21. Jeff, I've started this kit (raffle prize) but its on the back burner at present, so I've yet to try using the tool. It looks as if it may be useful, as long as it doesn't slip. What intrigued me more than anything was that some bits of the kit are what I would class as cheaply done, e.g; the stand supplied for the ship shown in the photo above is MDF and could easily, and far more pleasing, to have been hardwood. I have replaced it with oak. However, the tool supplied is made from a very nice piece of hardwood and brass rod and is disposable assuming the kit is a once only build. I've had the same problems holding the SIB once in the bottle. When I did the Colvic Watson, (see build logs) I stole and amended a method that John Fox III showed a few weeks ago. No photos unfortunately, but an electronic sketch is shown, I used 3 wooden coffee stirrers, slotted and CA glued as shown to follow the curve of the bottle. The SIB had two small pegs as shown (black) which passed through holes in the stirrer. These turned out to be a bit loose so I secured the hull by using a staple made from 0.5 mm brass rod, the points being sharp and just long enough to grip. Realistically, there is not a lot of weight to worry about. I had to re-enforce the stirrer joints with more glue a couple of times when it let go - I still think these are impregnated with something that affects the 'stick'. The supporting stick was cut away where necessary to accommodate the control strings. Anyway, it actually worked well during launch, allowing masts etc to be positioned, glued and so on. When all was done, I released the SIB by gently levering out the staple with a length of plastic rod formed into a chisel point, then glued the SIB into the sea recess. Lots of room for improvement, but I'm certainly going to use this method again. Best for now Alan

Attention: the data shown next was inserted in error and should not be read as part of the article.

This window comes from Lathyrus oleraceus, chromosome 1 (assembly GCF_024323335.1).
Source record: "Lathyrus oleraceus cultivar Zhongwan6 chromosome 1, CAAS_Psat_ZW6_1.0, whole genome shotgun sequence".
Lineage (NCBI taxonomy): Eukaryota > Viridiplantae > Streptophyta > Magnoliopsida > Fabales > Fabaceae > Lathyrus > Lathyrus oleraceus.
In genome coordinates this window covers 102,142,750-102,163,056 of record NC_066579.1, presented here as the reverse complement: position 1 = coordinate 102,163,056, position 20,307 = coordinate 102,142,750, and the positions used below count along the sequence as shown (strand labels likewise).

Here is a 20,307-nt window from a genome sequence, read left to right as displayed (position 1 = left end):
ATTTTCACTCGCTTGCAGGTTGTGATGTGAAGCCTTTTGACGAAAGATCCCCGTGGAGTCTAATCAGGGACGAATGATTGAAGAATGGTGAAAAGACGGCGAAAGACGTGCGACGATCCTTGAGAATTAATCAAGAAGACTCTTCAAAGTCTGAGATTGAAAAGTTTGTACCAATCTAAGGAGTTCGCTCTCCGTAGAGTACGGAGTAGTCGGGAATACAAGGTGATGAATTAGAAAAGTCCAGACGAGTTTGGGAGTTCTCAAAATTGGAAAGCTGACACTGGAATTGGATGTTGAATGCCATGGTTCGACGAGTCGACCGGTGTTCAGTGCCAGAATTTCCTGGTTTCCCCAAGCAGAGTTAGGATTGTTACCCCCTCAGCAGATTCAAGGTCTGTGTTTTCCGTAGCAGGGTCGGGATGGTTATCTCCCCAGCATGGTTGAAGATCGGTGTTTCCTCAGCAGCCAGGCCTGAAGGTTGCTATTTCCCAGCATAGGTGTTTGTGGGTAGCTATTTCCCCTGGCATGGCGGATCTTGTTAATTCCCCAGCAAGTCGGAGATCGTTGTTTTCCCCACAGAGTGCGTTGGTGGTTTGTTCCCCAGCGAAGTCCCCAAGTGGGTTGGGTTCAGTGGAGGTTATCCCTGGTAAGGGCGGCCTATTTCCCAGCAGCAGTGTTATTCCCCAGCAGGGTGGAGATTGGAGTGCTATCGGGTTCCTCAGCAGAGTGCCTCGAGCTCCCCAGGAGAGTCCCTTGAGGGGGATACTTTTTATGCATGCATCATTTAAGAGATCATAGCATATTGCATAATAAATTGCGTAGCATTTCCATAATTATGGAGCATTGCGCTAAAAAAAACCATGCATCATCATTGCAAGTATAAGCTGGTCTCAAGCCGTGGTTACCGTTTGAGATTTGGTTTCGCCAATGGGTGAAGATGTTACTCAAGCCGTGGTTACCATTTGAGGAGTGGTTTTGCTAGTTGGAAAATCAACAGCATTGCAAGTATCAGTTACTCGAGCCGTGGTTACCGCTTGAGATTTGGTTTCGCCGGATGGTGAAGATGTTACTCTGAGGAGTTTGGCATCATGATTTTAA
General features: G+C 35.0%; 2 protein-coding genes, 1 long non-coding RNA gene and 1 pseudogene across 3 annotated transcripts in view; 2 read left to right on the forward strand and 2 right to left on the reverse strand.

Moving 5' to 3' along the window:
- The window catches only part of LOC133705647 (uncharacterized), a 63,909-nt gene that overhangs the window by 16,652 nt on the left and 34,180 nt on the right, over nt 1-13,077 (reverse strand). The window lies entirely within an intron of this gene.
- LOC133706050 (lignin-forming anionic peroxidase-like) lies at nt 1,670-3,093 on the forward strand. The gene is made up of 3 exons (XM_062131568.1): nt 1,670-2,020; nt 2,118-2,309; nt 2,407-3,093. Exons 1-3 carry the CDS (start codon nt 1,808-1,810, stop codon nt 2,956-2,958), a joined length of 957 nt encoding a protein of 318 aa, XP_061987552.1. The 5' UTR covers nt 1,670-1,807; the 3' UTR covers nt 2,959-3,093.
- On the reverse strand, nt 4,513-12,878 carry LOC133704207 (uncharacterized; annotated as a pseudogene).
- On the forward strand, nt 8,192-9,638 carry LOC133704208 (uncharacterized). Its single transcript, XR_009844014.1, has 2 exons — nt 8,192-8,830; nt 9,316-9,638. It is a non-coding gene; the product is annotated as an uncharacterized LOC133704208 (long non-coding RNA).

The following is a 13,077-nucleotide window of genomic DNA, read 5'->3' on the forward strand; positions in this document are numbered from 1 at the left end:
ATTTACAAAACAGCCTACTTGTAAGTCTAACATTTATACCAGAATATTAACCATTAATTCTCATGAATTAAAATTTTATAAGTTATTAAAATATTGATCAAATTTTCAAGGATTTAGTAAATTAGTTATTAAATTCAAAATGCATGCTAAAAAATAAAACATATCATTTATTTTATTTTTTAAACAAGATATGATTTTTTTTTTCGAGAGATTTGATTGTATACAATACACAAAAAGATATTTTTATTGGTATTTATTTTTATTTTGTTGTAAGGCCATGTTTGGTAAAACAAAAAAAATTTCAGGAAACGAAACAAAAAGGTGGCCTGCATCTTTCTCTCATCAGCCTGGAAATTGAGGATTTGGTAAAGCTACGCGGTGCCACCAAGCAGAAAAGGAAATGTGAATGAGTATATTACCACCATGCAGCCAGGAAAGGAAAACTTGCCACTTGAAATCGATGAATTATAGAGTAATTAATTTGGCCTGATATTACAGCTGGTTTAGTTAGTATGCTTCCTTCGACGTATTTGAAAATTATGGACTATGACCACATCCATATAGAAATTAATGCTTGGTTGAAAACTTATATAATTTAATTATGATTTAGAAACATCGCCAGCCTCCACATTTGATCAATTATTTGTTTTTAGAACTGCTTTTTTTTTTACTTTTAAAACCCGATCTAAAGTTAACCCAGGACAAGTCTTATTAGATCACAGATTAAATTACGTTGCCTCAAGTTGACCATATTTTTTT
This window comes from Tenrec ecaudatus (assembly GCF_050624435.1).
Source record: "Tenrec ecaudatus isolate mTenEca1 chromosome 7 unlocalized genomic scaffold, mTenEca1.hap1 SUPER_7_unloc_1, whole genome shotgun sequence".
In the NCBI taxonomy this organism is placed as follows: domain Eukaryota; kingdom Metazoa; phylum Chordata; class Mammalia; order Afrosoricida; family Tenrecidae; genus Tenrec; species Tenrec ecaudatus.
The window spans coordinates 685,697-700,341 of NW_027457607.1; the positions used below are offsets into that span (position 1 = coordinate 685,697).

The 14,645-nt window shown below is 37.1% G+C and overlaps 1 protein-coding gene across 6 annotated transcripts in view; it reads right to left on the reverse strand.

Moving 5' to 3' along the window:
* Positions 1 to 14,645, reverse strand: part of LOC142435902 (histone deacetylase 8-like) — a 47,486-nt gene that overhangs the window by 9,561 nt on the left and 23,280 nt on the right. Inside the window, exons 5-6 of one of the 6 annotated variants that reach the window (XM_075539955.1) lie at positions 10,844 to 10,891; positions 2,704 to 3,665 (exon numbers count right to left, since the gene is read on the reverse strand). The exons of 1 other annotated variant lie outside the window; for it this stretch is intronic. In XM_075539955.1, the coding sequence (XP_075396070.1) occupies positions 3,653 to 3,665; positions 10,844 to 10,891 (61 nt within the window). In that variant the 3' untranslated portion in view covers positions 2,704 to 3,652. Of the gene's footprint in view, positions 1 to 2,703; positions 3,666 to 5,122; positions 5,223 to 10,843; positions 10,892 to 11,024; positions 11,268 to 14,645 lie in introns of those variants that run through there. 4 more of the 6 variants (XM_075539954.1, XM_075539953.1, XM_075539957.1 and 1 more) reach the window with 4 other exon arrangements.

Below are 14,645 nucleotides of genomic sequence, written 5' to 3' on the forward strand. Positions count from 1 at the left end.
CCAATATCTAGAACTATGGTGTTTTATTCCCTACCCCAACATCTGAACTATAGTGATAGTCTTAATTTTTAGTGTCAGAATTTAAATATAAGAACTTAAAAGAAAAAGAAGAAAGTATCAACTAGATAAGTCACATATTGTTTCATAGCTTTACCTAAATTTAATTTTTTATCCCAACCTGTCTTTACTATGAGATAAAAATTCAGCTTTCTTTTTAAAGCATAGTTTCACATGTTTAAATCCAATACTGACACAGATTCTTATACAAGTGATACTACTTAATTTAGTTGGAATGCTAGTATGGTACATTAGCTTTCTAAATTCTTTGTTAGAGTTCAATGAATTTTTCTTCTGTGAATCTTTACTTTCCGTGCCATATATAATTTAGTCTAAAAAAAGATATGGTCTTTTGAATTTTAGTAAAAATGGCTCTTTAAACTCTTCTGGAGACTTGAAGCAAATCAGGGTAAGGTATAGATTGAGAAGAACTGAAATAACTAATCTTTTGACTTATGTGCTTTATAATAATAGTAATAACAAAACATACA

22. Great work Igor. Old Man and The Sea was one of my favorite stories in high school.
  23. Looking great. The styrene on the masts was a good idea they look really good.
  24. It seems to be working for me. The donate button is set up through Paypal. It shouldn't matter if you have a Paypal or not but maybe it does. Do we know if he has a Paypal account?
  25. Hey, Micky, 1. Looks nice. 2. The coat hanger and string launch tool- does that grip good? I ask because I have a hard time holding on to my vessels once I get in past the neck. It's want to forge my own tools. Jeff
  26. Hi and welcome. Jeff. 40 years of trying (every 10) to complete my first ship in a bottle.